As most of us in the city know now, MAHAN (The Mysore Association of Hospitals, Nursing Homes, Clinics and Diagnostic Centres) has joined hands with the District Administration to create many exclusive hospitals and care centres to manage Covid-19 cases without endangering the lives of their other patients and their attendants. 

The latest addition to this is the Asha Kirana Hospital on the Ring Road in Hebbal which has already been rendering commendable service over twenty-two-long years in the medical field. 

The Trustees, donors and the management of this hospital have decided to hand it over to MAHAN Covid Care Consortium to admit and treat the rapidly growing numbers of Covid-19 cases that are literally choking our hospitals everywhere. The hospital has undergone a complete makeover at a huge cost of nearly 14 lakh rupees borne largely by its Trustees and Mahender Darla of Prakash Jewellers and his family and is now ready and waiting to serve suffering humanity. 

I will not be wrong if I say that while the medical care that they get there will heal their bodies, the quiet and tranquil ambience of this pristine place itself will be enough medicine to heal the minds of all the patients who go there for treatment. 

Three cheers to the generosity of the souls behind this project !

RIP our brave friends !

As we all know very well, hundreds of doctors and para medical personnel have laid down their lives during the call of duty across the world, very much like real soldiers on any battle field. 

Unknown to most of us, a good many of our own friends and colleagues nearer home, have been the victims of the Covid-19 battle that they were fighting relentlessly, without any material expectations and often under very adverse circumstances, not to save their own lives but only to save the lives of their patients. 

Here is a silent homage to their supreme sacrifice on behalf of my professional fraternity. May their noble souls rest in peace. Amen!

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2 COMMENTS ON THIS POST To “A Happy encounter during a Bad Time !”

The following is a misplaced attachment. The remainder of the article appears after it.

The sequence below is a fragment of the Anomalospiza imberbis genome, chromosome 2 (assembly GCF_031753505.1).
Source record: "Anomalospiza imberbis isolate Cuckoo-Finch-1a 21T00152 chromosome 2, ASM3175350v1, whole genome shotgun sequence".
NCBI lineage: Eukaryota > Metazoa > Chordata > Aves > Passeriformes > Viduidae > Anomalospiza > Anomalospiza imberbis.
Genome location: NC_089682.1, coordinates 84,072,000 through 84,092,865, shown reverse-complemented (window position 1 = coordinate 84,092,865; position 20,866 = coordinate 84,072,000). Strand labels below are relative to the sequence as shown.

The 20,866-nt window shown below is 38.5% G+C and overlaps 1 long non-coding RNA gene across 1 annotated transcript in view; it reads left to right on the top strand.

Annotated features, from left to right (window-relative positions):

1. Hello, hello!! says:

    This is another article which showcases Nayeem and his family’s self-portrait, in the first part of the article.
    So, driving out of Mysuru for a time, and then taking a steady walk along a tank’s border is an exercise. He further boasts that he is a nature lover, and an ornithologist. Ornithologists carry nuts for birds, expecting them near this area where water and vegetation abound. You do not give biscuits to birds: no ornithologist does. What a fake claim!
    Then Nayeem, wanders into his MAHAN project which is meant to fleece people to pay for these MDs of wonderful Mysuru university, of which there are hundreds, who work in private hospitals, and for them the Virus has deprived of their fat income and leeching of poor patients.
    Why is that these Mysuru doctors and their families are so fat? Why can’t they set an example, like all doctors in the West do, by following strict diet, and remaining slim and agile?
    It is sheer good luck, that took us out of the grips of these leeching doctors, andmade us to emigrate to Western countries, where there is still some decency left.

  2. Hare Krishna! says:

    Mr Ganapathy , once said in SOM, that he asked Javeed Nayeem to write a regular column modelling the legendary Pothan Joseph’s : ” Over a Cup of Tea” in Deccan Herlad, where he used to produce a very readable short column mixed with gentle satire and humour, similar to what the American syndicated columnist Art Buchwald write in new York time and Washington Post. Never a column focusing on self, but looking at the life and people. Javeed Nayeem ‘s column is a poor shadow of what Pothan Joseph wrote.
    In troubled times, one does not mix two different things, nature with self in the midst, and another money-spinning Covid-19 initiative also self in the midst. I troubled times, focus should be as an on looker, never a participant, gently looking at the world as different from the troubled world of the Virus.
    Even a novice ornithologist or in this case a bird watcher, suggests biscuits for a parrot, whose diet is nuts, seeds and worms, and never a man made delicacy which kills the bird by upsetting its stomach.
    As the poster above suggests, Mysuru MDs who worked in private hospitals, which have since lost their revenue of mugging the poor patients who come with illnesses other than the Virus affliction, have indeed conjured up a superb scheme, which this columnist has described, to keep the money flowing to them.
    Could we expect a Pothan Joseph style column, which it meant to reflect.